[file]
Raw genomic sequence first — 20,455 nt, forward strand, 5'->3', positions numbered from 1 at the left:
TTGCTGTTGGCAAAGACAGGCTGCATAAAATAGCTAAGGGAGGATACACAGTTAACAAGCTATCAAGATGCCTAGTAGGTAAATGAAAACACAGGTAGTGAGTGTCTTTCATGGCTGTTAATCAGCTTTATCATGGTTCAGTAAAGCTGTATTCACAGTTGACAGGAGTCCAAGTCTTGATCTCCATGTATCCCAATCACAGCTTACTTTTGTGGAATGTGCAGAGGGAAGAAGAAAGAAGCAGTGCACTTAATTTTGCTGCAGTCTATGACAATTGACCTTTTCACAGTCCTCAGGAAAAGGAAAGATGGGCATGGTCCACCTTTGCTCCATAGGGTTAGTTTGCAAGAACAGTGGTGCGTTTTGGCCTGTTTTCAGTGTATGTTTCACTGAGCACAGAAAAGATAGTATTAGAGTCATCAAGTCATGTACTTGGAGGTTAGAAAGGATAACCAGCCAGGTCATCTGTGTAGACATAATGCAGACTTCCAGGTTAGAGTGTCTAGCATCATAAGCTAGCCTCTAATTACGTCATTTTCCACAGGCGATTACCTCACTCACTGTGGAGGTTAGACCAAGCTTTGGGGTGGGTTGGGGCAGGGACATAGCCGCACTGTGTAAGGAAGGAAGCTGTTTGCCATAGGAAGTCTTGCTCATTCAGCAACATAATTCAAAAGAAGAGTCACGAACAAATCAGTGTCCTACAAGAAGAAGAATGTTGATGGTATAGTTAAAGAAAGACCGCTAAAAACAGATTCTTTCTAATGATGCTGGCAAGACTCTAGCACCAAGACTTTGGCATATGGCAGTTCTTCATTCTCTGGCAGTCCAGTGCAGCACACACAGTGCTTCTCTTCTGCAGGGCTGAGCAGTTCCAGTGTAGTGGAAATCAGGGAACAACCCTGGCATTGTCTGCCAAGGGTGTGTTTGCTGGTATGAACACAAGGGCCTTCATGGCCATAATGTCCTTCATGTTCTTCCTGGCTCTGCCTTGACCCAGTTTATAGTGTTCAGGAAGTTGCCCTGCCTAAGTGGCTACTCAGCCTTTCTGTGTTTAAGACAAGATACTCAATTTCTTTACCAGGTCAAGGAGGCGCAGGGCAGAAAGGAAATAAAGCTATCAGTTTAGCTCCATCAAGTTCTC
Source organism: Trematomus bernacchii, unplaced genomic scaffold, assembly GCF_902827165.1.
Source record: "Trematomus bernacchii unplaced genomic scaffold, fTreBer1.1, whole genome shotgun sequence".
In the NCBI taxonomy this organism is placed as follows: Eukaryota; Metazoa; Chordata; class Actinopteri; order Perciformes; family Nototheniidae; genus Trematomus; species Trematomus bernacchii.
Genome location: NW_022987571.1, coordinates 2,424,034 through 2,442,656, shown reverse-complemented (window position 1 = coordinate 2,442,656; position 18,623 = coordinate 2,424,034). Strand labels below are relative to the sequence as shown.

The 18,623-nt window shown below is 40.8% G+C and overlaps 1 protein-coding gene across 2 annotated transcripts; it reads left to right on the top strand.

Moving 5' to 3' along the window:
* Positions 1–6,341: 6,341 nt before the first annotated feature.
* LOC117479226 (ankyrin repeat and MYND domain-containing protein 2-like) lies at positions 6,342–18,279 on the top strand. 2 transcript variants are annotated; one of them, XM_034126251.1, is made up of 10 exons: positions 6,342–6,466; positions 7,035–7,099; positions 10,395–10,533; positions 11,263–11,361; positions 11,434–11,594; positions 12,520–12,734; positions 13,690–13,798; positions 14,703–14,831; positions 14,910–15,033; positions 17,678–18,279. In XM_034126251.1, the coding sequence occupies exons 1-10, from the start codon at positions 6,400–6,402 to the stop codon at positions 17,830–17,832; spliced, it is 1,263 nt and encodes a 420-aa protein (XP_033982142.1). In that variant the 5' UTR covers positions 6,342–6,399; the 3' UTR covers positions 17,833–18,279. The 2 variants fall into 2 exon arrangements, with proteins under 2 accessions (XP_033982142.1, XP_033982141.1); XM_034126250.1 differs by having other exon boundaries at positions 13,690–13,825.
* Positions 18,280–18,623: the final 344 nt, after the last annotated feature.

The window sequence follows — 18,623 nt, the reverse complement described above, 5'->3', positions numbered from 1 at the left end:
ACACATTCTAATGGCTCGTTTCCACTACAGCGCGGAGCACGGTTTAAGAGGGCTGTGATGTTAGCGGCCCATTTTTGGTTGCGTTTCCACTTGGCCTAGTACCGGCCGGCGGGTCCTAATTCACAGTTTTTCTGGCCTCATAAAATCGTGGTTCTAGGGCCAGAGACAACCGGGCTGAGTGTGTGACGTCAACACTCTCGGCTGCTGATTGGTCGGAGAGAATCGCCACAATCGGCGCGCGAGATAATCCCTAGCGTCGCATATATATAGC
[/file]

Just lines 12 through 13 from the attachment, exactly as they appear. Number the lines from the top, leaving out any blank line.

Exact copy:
The window sequence follows — 18,623 nt, the reverse complement described above, 5'->3', positions numbered from 1 at the left end:
ACACATTCTAATGGCTCGTTTCCACTACAGCGCGGAGCACGGTTTAAGAGGGCTGTGATGTTAGCGGCCCATTTTTGGTTGCGTTTCCACTTGGCCTAGTACCGGCCGGCGGGTCCTAATTCACAGTTTTTCTGGCCTCATAAAATCGTGGTTCTAGGGCCAGAGACAACCGGGCTGAGTGTGTGACGTCAACACTCTCGGCTGCTGATTGGTCGGAGAGAATCGCCACAATCGGCGCGCGAGATAATCCCTAGCGTCGCATATATATAGC